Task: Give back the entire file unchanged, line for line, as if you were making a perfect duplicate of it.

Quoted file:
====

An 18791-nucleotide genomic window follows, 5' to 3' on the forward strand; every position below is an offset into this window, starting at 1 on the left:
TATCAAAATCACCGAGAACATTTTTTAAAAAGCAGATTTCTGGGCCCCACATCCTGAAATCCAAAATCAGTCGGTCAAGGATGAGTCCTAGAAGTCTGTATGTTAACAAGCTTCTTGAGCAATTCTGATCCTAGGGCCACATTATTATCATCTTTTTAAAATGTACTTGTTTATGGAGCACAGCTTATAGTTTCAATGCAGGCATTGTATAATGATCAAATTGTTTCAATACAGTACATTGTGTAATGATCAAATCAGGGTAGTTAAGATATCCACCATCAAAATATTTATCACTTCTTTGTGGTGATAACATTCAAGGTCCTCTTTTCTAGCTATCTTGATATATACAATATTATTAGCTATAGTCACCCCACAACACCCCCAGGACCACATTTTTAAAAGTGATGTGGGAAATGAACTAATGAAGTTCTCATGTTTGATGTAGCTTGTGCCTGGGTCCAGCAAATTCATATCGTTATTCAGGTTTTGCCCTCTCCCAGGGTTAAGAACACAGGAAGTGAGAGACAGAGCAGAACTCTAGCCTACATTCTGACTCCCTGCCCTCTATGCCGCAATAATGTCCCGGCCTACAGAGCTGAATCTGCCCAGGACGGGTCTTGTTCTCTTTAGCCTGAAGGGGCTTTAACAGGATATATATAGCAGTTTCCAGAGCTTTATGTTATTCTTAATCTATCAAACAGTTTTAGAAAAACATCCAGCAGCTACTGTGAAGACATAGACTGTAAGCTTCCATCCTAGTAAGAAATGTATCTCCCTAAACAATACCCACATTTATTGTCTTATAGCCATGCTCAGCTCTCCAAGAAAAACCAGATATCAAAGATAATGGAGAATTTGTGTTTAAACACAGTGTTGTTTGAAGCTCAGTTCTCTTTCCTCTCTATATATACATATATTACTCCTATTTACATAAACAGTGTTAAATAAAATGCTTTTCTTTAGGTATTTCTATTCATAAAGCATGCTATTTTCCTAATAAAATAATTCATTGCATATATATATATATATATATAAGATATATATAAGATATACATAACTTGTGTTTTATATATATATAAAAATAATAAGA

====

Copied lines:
An 18791-nucleotide genomic window follows, 5' to 3' on the forward strand; every position below is an offset into this window, starting at 1 on the left:
TATCAAAATCACCGAGAACATTTTTTAAAAAGCAGATTTCTGGGCCCCACATCCTGAAATCCAAAATCAGTCGGTCAAGGATGAGTCCTAGAAGTCTGTATGTTAACAAGCTTCTTGAGCAATTCTGATCCTAGGGCCACATTATTATCATCTTTTTAAAATGTACTTGTTTATGGAGCACAGCTTATAGTTTCAATGCAGGCATTGTATAATGATCAAATTGTTTCAATACAGTACATTGTGTAATGATCAAATCAGGGTAGTTAAGATATCCACCATCAAAATATTTATCACTTCTTTGTGGTGATAACATTCAAGGTCCTCTTTTCTAGCTATCTTGATATATACAATATTATTAGCTATAGTCACCCCACAACACCCCCAGGACCACATTTTTAAAAGTGATGTGGGAAATGAACTAATGAAGTTCTCATGTTTGATGTAGCTTGTGCCTGGGTCCAGCAAATTCATATCGTTATTCAGGTTTTGCCCTCTCCCAGGGTTAAGAACACAGGAAGTGAGAGACAGAGCAGAACTCTAGCCTACATTCTGACTCCCTGCCCTCTATGCCGCAATAATGTCCCGGCCTACAGAGCTGAATCTGCCCAGGACGGGTCTTGTTCTCTTTAGCCTGAAGGGGCTTTAACAGGATATATATAGCAGTTTCCAGAGCTTTATGTTATTCTTAATCTATCAAACAGTTTTAGAAAAACATCCAGCAGCTACTGTGAAGACATAGACTGTAAGCTTCCATCCTAGTAAGAAATGTATCTCCCTAAACAATACCCACATTTATTGTCTTATAGCCATGCTCAGCTCTCCAAGAAAAACCAGATATCAAAGATAATGGAGAATTTGTGTTTAAACACAGTGTTGTTTGAAGCTCAGTTCTCTTTCCTCTCTATATATACATATATTACTCCTATTTACATAAACAGTGTTAAATAAAATGCTTTTCTTTAGGTATTTCTATTCATAAAGCATGCTATTTTCCTAATAAAATAATTCATTGCATATATATATATATATATATAAGATATATATAAGATATACATAACTTGTGTTTTATATATATATAAAAATAATAAGA